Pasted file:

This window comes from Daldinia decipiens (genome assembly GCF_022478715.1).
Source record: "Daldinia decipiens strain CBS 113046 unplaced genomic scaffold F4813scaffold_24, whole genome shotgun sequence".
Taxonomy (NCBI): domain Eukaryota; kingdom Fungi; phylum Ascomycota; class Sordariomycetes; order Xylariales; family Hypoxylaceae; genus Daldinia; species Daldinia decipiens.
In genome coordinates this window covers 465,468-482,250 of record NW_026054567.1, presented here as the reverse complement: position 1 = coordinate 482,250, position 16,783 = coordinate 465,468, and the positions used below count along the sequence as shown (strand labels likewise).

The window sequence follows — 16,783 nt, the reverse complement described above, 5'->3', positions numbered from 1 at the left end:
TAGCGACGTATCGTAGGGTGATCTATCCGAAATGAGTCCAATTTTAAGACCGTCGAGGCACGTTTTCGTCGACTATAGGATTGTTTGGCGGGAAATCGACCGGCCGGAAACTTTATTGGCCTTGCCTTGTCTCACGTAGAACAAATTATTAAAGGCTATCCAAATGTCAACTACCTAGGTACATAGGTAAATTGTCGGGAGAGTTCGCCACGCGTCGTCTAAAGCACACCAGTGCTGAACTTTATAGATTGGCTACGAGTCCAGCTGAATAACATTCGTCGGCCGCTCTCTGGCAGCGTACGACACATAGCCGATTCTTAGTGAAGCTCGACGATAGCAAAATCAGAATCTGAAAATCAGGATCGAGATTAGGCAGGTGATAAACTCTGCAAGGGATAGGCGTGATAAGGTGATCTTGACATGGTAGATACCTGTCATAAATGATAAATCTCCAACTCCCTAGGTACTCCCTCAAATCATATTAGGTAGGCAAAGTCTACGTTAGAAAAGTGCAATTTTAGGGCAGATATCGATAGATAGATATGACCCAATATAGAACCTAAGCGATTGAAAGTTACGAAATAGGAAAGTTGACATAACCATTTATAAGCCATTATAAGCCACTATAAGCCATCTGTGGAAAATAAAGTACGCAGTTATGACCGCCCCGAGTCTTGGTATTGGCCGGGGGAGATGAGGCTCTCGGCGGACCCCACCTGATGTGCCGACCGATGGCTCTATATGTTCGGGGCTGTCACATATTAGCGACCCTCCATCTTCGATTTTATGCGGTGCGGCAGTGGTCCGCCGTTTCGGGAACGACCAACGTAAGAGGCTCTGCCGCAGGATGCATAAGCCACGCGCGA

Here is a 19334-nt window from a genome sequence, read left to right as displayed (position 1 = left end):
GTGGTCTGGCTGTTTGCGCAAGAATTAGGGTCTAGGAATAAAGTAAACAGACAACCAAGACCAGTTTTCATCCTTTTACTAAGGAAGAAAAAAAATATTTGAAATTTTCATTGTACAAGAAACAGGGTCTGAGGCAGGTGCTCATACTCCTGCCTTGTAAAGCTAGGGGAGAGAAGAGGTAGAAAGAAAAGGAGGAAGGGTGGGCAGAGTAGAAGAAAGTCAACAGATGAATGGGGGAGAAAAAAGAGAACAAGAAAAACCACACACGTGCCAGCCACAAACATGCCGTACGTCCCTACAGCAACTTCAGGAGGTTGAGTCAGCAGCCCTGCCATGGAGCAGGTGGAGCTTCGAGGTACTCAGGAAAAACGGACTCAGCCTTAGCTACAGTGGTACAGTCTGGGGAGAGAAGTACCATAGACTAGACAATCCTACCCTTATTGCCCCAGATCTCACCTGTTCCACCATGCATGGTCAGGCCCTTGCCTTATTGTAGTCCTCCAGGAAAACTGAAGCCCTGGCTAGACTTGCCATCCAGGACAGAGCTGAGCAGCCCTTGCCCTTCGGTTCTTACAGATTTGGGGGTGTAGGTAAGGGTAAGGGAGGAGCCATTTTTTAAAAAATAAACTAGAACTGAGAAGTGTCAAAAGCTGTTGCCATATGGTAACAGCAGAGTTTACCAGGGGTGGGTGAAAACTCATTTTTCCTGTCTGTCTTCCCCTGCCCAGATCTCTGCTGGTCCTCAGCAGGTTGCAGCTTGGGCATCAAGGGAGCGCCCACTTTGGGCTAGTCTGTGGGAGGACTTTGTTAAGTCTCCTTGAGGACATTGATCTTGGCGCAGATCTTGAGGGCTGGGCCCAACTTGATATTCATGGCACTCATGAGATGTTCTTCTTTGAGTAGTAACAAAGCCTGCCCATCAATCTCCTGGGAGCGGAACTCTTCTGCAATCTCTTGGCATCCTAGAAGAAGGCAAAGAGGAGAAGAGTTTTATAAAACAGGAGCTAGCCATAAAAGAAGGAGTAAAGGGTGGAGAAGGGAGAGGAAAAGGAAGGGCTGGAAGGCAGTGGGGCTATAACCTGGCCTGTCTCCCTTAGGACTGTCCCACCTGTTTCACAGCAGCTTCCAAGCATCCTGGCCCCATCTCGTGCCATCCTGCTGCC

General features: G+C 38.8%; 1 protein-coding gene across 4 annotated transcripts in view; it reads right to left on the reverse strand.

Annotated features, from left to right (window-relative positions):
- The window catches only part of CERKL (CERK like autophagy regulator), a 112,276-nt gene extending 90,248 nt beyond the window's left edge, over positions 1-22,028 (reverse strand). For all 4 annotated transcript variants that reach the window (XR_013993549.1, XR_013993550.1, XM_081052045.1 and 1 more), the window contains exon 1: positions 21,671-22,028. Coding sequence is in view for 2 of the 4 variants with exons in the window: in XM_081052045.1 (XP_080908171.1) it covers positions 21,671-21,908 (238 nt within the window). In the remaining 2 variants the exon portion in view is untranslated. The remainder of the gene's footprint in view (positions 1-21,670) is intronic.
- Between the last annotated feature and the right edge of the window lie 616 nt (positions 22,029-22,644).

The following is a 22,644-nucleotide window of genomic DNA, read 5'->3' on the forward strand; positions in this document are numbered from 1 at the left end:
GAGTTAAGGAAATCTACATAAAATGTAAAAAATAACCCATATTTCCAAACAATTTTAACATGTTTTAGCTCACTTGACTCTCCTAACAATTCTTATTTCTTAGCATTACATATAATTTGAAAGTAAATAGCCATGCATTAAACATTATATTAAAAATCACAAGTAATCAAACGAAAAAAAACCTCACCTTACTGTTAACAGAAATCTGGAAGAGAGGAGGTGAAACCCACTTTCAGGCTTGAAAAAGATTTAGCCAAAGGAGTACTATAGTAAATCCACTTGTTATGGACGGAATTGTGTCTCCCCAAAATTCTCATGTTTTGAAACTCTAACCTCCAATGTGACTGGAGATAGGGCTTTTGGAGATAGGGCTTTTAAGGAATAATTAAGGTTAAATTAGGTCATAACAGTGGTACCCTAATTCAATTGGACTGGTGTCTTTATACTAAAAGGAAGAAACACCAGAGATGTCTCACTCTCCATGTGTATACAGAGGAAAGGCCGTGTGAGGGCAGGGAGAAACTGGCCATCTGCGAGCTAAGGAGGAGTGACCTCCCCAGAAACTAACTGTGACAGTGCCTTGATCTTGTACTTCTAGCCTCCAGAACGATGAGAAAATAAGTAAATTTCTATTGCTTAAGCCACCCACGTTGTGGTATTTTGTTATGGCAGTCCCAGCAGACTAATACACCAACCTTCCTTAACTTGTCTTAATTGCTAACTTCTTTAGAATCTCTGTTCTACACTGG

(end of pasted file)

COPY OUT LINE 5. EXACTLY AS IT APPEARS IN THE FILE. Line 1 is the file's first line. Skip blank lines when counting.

The window sequence follows — 16,783 nt, the reverse complement described above, 5'->3', positions numbered from 1 at the left end: